Seismic sustainability

Educational level: this is a research resource.

Seismic sustainability ( also called Seismic fitness) stands for ability of buildings or civil engineering structures to perform their basic operational functions with seismic risk limited to acceptable level. Seismic sustainability may be considered the paramount goal of earthquake engineering[1] which is concerned with protecting society, the natural and the man-made environment from the earthquake hazards.[2]

Sustainability testing of a regular building model (left) vs. base-isolated one (right).[3]

For any particular structural object and earth shaking intensity, seismic sustainability is not universal. It depends on a particular type of challenge: e.g., the soil conditions, 3-D directions of shaking, possibility of tsunami and its magnitude, etc.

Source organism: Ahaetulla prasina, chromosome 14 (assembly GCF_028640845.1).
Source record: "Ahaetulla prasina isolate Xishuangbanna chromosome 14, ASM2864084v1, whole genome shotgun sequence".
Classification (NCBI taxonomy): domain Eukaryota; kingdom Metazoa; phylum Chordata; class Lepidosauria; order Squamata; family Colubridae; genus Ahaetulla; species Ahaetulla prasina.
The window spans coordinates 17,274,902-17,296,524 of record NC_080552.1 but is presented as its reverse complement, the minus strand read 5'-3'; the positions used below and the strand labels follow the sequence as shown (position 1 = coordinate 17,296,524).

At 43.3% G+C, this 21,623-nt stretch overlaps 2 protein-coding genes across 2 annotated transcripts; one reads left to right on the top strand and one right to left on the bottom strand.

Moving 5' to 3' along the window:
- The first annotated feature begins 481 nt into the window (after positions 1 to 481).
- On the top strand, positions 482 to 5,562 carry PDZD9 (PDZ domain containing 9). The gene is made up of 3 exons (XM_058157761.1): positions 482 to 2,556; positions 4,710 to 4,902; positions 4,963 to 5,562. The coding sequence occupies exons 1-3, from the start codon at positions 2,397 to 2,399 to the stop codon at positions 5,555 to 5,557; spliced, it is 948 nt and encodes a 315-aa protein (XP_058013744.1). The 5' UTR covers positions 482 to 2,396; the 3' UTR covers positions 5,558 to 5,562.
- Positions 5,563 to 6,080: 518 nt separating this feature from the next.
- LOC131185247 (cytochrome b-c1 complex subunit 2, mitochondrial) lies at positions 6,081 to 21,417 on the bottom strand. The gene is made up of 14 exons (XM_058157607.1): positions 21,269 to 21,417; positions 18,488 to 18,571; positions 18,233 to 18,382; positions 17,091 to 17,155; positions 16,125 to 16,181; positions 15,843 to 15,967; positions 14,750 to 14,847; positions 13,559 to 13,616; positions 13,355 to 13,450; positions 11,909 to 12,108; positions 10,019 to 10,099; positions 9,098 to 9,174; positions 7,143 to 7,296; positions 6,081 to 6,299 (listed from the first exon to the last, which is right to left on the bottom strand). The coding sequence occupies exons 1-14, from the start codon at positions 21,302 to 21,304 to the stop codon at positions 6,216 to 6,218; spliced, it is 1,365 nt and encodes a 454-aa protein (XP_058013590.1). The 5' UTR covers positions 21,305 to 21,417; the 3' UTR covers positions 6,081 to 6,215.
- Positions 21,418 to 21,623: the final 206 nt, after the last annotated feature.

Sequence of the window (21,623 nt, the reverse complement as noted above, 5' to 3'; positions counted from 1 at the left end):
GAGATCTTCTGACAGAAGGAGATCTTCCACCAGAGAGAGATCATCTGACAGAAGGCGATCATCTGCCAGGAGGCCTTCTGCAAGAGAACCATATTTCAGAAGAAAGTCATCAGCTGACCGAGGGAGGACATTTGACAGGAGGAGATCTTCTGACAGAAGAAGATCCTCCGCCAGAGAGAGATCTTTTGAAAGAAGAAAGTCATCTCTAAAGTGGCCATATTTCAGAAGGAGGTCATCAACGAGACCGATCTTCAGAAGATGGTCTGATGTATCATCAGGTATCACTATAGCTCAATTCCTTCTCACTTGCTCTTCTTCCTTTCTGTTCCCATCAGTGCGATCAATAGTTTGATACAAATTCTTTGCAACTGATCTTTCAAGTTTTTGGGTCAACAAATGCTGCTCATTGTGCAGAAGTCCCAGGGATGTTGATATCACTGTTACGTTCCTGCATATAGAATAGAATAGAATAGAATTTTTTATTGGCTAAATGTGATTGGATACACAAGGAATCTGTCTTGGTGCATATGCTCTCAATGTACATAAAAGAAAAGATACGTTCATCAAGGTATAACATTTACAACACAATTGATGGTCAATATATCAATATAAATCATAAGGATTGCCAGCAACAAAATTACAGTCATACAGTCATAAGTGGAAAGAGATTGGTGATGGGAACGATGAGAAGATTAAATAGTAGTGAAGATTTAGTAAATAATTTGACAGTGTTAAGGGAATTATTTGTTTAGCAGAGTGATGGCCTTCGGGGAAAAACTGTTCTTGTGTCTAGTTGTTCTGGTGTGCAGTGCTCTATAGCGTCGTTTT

A seismically sustainable structure does not necessarily have to be extremely strong or expensive. It just has to withstand predetermined seismic impacts while sustaining an acceptable level of damage.

The most powerful and budgetary tools for upgrading seismic sustainability of buildings and structures are vibration control technologies and, in particular, base isolation.[4]


  1. Valentin Shustov (2012), "Seismic fitness: on some features of earthquake engineering,"
  2. Bozorgnia, Yousef; Bertero, Vitelmo V. (2004). Earthquake Engineering: From Engineering Seismology to Performance-Based Engineering. CRC Press. ISBN 978-0849314391. 
  3. Earthquake Protector: Shake Table Crash Testing
  4. To Seismic Sustainability through Earthquake Protector
  Wikibooks has a book on the topic of Seismic fitness.
  Look up seismic sustainability in
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See also